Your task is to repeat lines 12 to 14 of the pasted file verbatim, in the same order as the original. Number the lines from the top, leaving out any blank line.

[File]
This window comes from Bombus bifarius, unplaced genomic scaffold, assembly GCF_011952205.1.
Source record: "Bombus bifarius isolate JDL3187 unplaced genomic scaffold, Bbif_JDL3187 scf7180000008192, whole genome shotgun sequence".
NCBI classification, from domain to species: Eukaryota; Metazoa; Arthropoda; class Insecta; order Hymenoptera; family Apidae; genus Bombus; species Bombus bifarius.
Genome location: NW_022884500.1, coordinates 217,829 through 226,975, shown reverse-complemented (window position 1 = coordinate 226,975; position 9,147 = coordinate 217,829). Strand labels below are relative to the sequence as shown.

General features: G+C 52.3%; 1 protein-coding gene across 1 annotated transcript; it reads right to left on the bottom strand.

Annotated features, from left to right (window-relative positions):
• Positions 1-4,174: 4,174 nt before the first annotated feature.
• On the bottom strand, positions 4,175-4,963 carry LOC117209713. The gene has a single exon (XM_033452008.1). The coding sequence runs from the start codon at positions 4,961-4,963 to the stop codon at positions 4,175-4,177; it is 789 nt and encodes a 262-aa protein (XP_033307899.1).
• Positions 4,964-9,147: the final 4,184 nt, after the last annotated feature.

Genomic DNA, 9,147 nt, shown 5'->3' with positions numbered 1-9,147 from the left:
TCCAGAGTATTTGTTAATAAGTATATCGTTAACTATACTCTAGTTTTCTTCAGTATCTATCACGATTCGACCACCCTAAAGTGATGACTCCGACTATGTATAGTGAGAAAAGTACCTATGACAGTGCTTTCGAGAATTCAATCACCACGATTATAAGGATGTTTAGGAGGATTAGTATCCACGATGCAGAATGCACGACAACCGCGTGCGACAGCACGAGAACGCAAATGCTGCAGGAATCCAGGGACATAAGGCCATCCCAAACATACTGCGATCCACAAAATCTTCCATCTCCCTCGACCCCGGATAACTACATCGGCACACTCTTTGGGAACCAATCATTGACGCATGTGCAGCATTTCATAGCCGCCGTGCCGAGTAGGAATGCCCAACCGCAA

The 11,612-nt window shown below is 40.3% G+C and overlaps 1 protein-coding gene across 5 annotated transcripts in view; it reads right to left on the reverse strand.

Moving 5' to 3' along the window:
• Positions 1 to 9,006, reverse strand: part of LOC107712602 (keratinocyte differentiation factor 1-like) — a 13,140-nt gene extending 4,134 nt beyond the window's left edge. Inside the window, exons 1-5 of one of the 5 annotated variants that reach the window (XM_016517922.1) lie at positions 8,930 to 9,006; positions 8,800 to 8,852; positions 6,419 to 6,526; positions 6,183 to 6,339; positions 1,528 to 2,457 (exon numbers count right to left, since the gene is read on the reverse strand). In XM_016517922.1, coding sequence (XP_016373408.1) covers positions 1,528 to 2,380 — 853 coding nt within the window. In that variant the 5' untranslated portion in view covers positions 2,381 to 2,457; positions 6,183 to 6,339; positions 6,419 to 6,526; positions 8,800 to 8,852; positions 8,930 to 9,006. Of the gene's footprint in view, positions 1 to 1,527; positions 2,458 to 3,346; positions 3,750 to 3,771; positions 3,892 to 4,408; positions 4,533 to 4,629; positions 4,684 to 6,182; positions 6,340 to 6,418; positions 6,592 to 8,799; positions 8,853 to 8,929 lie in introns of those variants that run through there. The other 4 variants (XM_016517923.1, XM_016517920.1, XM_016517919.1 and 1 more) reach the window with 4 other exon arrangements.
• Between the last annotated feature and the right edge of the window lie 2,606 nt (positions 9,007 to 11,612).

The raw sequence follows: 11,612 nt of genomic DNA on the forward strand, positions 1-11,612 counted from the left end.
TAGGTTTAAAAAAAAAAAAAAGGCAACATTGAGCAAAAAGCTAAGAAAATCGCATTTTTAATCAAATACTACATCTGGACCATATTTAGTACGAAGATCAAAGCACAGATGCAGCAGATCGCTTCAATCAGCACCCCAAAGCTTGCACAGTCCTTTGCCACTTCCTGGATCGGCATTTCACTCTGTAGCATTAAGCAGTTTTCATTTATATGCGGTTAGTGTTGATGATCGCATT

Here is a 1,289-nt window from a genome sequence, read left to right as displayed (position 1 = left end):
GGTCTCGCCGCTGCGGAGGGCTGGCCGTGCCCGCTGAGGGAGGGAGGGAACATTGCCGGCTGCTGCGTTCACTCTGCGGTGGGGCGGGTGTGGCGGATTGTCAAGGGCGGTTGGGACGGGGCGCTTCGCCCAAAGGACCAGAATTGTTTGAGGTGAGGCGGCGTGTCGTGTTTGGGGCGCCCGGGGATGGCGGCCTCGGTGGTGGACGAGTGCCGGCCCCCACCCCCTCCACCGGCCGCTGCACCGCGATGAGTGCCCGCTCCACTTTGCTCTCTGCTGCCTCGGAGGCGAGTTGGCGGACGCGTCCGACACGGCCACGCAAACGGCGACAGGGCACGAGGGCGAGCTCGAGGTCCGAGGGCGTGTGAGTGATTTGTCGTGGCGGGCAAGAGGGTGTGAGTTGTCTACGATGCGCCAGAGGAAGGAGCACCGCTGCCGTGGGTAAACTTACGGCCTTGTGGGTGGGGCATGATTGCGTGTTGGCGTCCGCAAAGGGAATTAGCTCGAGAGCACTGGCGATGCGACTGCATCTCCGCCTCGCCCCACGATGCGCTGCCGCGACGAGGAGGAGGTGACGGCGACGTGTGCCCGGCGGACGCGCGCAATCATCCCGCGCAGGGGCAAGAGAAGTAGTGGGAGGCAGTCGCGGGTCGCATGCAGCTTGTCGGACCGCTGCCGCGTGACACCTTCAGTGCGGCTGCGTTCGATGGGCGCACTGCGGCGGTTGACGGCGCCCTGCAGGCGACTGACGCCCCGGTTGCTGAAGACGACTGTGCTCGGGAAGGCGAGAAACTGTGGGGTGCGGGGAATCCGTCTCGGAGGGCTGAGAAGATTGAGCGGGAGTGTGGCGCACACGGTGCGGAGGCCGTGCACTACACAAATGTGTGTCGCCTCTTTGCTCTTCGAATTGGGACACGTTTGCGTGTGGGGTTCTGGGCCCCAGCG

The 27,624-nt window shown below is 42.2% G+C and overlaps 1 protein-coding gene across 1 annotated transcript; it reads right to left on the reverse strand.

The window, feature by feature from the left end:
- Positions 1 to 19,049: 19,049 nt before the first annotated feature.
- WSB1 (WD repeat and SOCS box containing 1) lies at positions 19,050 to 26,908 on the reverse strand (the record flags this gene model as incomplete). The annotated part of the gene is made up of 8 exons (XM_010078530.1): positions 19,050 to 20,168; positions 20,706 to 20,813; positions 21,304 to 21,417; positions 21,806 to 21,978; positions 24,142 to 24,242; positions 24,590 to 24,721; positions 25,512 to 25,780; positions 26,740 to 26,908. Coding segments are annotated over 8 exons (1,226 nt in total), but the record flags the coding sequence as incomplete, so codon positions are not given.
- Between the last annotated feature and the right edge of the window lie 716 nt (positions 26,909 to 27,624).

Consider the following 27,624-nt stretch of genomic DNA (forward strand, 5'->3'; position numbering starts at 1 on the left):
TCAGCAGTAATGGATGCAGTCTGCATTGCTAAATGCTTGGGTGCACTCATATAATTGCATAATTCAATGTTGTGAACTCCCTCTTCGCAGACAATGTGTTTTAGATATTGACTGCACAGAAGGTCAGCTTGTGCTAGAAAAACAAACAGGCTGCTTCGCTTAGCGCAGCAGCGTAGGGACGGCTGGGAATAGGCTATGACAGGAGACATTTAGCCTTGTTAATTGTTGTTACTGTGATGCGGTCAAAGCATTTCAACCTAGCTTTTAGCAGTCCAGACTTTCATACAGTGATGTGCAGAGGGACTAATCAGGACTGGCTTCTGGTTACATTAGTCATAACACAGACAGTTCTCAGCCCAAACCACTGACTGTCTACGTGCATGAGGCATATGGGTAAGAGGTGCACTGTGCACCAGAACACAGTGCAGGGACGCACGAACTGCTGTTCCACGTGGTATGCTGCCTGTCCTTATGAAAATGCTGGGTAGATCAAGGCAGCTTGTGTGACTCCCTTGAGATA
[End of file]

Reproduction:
The 11,612-nt window shown below is 40.3% G+C and overlaps 1 protein-coding gene across 5 annotated transcripts in view; it reads right to left on the reverse strand.

Moving 5' to 3' along the window:
• Positions 1 to 9,006, reverse strand: part of LOC107712602 (keratinocyte differentiation factor 1-like) — a 13,140-nt gene extending 4,134 nt beyond the window's left edge. Inside the window, exons 1-5 of one of the 5 annotated variants that reach the window (XM_016517922.1) lie at positions 8,930 to 9,006; positions 8,800 to 8,852; positions 6,419 to 6,526; positions 6,183 to 6,339; positions 1,528 to 2,457 (exon numbers count right to left, since the gene is read on the reverse strand). In XM_016517922.1, coding sequence (XP_016373408.1) covers positions 1,528 to 2,380 — 853 coding nt within the window. In that variant the 5' untranslated portion in view covers positions 2,381 to 2,457; positions 6,183 to 6,339; positions 6,419 to 6,526; positions 8,800 to 8,852; positions 8,930 to 9,006. Of the gene's footprint in view, positions 1 to 1,527; positions 2,458 to 3,346; positions 3,750 to 3,771; positions 3,892 to 4,408; positions 4,533 to 4,629; positions 4,684 to 6,182; positions 6,340 to 6,418; positions 6,592 to 8,799; positions 8,853 to 8,929 lie in introns of those variants that run through there. The other 4 variants (XM_016517923.1, XM_016517920.1, XM_016517919.1 and 1 more) reach the window with 4 other exon arrangements.